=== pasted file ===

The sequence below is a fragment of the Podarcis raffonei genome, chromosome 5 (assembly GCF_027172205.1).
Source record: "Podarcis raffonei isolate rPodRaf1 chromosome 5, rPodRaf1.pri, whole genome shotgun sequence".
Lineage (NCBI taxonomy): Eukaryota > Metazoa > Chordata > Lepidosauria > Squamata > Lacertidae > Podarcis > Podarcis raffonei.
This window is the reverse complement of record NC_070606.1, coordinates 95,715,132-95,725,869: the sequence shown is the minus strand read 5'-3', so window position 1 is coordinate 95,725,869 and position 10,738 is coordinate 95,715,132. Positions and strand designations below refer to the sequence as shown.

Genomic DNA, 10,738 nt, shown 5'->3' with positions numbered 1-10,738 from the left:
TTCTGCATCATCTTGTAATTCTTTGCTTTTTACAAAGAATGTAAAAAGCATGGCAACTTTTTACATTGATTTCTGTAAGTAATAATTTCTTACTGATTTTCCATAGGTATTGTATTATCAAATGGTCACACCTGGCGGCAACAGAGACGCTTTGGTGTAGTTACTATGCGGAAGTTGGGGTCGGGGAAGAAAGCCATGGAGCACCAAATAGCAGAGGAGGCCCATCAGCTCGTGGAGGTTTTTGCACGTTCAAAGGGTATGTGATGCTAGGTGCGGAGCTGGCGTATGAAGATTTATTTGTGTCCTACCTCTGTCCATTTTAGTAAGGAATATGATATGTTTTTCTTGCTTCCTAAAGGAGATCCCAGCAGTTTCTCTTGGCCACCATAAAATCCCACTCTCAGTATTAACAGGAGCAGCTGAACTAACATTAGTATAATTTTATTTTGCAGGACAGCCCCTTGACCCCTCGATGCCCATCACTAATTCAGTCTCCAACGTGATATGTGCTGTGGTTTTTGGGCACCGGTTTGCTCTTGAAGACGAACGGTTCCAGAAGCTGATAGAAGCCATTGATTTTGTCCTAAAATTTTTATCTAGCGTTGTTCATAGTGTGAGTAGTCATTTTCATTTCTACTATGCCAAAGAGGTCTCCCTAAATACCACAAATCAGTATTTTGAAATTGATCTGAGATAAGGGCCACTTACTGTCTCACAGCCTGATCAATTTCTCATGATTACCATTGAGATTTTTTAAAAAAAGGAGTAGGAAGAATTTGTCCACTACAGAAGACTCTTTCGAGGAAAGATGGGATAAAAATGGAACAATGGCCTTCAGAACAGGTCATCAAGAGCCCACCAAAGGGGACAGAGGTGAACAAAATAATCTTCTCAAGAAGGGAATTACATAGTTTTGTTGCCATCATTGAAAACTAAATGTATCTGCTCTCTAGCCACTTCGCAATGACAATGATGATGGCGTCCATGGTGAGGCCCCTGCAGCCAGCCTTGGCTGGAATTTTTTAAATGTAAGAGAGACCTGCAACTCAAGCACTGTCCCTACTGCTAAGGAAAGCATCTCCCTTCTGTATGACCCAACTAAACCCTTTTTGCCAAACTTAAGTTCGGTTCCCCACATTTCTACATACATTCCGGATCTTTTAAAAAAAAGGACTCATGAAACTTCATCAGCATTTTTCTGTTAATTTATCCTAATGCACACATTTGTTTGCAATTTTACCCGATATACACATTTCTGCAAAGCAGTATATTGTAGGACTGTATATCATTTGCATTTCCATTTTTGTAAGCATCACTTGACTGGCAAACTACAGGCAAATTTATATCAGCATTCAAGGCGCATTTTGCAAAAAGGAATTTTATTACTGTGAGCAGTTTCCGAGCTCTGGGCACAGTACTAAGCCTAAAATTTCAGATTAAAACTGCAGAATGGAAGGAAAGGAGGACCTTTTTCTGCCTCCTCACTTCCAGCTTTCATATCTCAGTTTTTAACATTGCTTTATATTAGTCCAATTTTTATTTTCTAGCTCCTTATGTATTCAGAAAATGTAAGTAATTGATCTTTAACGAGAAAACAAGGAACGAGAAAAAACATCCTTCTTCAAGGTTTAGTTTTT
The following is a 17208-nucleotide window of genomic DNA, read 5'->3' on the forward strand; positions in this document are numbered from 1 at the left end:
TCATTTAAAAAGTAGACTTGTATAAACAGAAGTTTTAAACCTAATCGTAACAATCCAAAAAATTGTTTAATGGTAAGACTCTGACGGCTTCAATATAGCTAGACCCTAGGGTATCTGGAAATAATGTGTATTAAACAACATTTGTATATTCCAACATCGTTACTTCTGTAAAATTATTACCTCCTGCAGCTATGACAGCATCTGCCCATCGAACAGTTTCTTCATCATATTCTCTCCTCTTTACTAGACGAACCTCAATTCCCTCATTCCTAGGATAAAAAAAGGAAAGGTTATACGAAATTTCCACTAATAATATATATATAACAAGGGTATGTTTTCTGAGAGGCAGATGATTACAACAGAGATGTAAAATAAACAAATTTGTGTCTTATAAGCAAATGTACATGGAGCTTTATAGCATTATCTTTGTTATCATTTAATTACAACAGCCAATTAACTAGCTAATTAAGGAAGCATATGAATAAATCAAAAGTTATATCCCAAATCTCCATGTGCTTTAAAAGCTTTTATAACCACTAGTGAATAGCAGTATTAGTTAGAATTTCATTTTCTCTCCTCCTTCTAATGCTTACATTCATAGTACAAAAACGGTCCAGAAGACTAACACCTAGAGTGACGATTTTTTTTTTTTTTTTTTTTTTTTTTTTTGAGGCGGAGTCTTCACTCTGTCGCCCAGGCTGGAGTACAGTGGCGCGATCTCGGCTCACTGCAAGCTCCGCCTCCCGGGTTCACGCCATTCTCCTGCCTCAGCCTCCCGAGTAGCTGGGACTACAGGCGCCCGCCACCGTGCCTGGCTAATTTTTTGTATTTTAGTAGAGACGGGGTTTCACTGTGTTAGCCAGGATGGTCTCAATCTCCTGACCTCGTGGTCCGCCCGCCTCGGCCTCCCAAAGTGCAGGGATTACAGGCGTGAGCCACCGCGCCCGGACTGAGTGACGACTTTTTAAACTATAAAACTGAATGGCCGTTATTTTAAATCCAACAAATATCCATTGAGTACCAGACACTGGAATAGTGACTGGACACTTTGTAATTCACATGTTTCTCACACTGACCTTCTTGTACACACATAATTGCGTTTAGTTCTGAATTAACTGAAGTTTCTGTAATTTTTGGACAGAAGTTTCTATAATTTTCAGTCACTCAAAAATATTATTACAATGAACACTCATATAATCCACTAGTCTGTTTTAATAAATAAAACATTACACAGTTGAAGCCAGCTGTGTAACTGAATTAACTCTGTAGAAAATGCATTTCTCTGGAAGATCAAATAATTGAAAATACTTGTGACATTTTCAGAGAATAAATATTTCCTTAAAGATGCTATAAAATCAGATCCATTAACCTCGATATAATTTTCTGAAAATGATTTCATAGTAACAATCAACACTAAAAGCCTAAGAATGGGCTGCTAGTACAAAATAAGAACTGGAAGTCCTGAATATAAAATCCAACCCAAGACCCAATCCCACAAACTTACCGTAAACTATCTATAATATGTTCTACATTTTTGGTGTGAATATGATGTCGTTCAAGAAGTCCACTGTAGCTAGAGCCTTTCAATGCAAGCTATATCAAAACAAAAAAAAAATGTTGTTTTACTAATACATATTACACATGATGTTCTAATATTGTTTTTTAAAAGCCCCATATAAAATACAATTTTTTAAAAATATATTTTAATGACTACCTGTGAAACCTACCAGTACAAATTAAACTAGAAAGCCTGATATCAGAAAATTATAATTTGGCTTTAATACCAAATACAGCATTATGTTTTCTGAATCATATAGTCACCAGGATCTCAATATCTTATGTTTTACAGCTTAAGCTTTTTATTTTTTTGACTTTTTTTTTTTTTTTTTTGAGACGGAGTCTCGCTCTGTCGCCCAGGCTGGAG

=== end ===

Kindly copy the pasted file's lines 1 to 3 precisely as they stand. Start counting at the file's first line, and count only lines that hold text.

The sequence below is a fragment of the Podarcis raffonei genome, chromosome 5 (assembly GCF_027172205.1).
Source record: "Podarcis raffonei isolate rPodRaf1 chromosome 5, rPodRaf1.pri, whole genome shotgun sequence".
Lineage (NCBI taxonomy): Eukaryota > Metazoa > Chordata > Lepidosauria > Squamata > Lacertidae > Podarcis > Podarcis raffonei.